Reflection for Good Friday 2016

March 25, 2016

By Sister Anne Shepard, OSB

We glory in the cross of Our Lord Jesus Christ.

 

Sister Anne ShepardGlory in the cross.

Glory in suffering.

How can that be?

In October of 1972, Sue Dorrel was a student at Northwest Missouri State University when she received a call that a young man, Benedict Kemper, entered her home and murdered her parents, Marion and Kathleen; her brother, William; and sister, Helen Ann.  She was the sole survivor of her nuclear family.  I first learned about this event in 1994 when I was Superintendent of Schools and assisting with catechetical training of the school personnel.  One day when I showed up midday for the training, Sue was furious.  I asked what happened.  She had a hard time relating to the request by one of the presenters to learn multiple forms of prayer in crisis.  Since the rosary had gotten her through the tragedy, she didn’t need any more prayer forms.  I drove the next week to St. Gregory School in Maryville, Mo and listened more to her story.  I did not try to convince her to learn anything.  It was I who did the learning.  That same year, after she heard a talk by widely read author of Dead Man Walking, Sister Helen Prejean, Sue traveled to the prison and met face to face with the man who shot her family. She told me she was glad she did, but she could not forgive him.  Just to meet him was heroic, I thought.  But in 2002, she said to a newspaper reporter “It’s time to move on. It’s time to let go. It’s time to heal, and it’s time to forgive.”  That willingness to forgive is finding glory in the cross.

In that same area of Missouri in June 2002, a gunman, Lloyd Jeffress, went on a shooting rampage at Conception Abbey killing two Benedictine monks, Father Philip and Brother Damian, and injuring Fathers Kenneth and Norbert.  Speaking about this event publicly for the first time last month at the Conference of Prioresses, Abbot Gregory Polan told us the whole story.  He relayed what happened that day and in the days and weeks to follow.  He spoke about the corporate and individual grieving.  He spoke about how the community decided to forgive the man who shot their brothers.  They cried together and had meaningful conversations about forgiveness and their need to not take each other for granted.  In his homily the day of the funeral of the monks, Gregory said:

In a moment of tragedy such as we have experienced, people of faith ask themselves, "How does God speak to us in this event? Why does God speak to us in a manner such as this?" To be sure, there are no easy answers. Yet it is our faith that allows us to even ask these questions, and it is the word of God that we have heard (this morning) that enables us to open the door to probing this mystery, to seeing light in this very dark moment. It is the word of Jesus to his disciples at the Last Supper in his darkest hour that sheds the brightest light for us to ponder. He says, "I wish that where I am they also may be with me [...] that the love with which you loved me may be in them and I in them" (Jn 17:24, 26). Likewise, St. Paul says, "I consider that the sufferings of this present time are as nothing compared with the glory to be revealed for us" (Rom 8:18). These words of the New Testament tell of the victory of Jesus Christ. He who endured hatred, misunderstanding, betrayal, bloodshed, and death was raised up by the God whom he called "Abba," Father. He was victorious in his suffering, and so was glorified. And those are the words of St. Paul to us: "we are children of God, heirs of God and joint heirs with Christ, if only we suffer with him so that we may also be glorified with him" (Rom 8:17).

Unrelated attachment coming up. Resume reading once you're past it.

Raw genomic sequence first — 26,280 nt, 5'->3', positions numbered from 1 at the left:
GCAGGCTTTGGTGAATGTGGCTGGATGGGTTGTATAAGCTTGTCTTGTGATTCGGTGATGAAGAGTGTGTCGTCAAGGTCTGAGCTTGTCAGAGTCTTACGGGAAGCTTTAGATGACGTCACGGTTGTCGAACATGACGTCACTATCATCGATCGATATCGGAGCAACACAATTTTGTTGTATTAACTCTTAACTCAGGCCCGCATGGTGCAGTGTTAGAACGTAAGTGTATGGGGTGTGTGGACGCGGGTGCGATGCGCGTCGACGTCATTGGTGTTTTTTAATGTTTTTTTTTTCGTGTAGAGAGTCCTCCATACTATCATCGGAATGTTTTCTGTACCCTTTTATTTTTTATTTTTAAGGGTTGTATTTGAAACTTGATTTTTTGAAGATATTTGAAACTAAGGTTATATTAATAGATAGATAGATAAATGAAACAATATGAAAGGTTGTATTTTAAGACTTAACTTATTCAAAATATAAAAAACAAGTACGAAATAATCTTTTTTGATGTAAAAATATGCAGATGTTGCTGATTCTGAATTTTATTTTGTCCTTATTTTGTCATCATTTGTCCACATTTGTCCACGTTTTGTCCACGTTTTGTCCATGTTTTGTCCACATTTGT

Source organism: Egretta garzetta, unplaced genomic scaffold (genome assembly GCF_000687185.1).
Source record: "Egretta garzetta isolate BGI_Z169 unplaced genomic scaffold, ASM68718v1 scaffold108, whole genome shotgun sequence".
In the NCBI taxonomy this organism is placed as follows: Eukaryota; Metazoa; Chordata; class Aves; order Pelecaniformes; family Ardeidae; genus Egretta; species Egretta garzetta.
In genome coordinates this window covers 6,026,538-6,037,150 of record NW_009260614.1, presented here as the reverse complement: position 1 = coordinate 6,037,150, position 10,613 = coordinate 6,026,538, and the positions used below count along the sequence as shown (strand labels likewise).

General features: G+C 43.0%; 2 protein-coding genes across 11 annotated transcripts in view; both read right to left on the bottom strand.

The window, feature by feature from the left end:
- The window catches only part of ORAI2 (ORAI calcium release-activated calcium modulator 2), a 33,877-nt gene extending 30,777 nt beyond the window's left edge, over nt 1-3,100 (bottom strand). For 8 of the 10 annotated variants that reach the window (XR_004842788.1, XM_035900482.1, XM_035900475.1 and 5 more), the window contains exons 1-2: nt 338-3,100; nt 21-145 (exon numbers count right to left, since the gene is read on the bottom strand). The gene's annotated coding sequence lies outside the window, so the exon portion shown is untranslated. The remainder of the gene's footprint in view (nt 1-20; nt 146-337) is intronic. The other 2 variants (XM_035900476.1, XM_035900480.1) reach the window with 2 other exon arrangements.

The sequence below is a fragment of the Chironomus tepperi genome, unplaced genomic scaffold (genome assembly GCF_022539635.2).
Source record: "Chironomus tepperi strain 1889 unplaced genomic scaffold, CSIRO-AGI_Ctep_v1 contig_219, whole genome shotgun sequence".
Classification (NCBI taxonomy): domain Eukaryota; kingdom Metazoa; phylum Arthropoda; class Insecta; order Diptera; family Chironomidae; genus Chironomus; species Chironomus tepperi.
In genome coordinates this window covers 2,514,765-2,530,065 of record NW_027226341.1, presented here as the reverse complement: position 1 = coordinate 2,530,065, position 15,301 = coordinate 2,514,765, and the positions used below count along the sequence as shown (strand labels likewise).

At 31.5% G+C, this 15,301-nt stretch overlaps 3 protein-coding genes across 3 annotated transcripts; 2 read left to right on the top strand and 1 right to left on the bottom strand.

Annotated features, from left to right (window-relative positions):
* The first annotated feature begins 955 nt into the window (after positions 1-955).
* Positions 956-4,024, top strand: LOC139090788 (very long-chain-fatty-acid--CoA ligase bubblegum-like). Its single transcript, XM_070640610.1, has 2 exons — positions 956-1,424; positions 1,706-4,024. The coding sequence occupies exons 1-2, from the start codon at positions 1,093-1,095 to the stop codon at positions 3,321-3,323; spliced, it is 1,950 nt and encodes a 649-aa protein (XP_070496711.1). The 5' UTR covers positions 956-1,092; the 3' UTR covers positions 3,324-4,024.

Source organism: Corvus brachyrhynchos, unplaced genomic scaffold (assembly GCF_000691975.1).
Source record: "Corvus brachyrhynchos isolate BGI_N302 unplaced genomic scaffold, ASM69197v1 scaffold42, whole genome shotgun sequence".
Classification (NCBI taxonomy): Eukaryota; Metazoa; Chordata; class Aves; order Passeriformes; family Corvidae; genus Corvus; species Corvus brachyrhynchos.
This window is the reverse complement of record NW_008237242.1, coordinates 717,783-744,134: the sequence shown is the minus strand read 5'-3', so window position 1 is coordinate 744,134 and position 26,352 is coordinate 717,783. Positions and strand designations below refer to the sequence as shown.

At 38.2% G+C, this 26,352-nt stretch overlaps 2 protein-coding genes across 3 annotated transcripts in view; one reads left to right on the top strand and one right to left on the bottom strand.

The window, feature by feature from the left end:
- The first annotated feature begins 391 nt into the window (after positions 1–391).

Abbot Gregory told a story of two monks who despised each other for years.  They wanted nothing to do with the other.  Gregory spoke to both of them about the witness of their behavior to the community as well as to the two men.  Unexpectedly one day, one of the two had the grace to ask the other for forgiveness.  With that the other did the same.  There was glory in that reconciliation, glory experienced by the two men and the entire community.  When family members, when community members choose not to forgive because of misunderstanding, lack of trust, past hurt, pride, hatred or alienation for whatever reason, the individual, familial, communal hearts are damaged.  When the words of forgiveness are spoken in earnest, God is glorified in the action.  

Pilate condemned Jesus to death, so did Benedict Kemper and Lloyd Jeffress.   Survivors of these three events dealt with the suffering by choosing to forgive.  In our own familial and communal lives, in the lives of those in our country during this election year, in world events, where are we with forgiveness?  The outcome of the pain and suffering, the exercise of radical merciful forgiveness in the midst of suffering, hurt and misunderstanding leads to glory in Christ.  Jesus suffered, forgave and then was glorified. Perhaps this is one reason this Friday is called Good.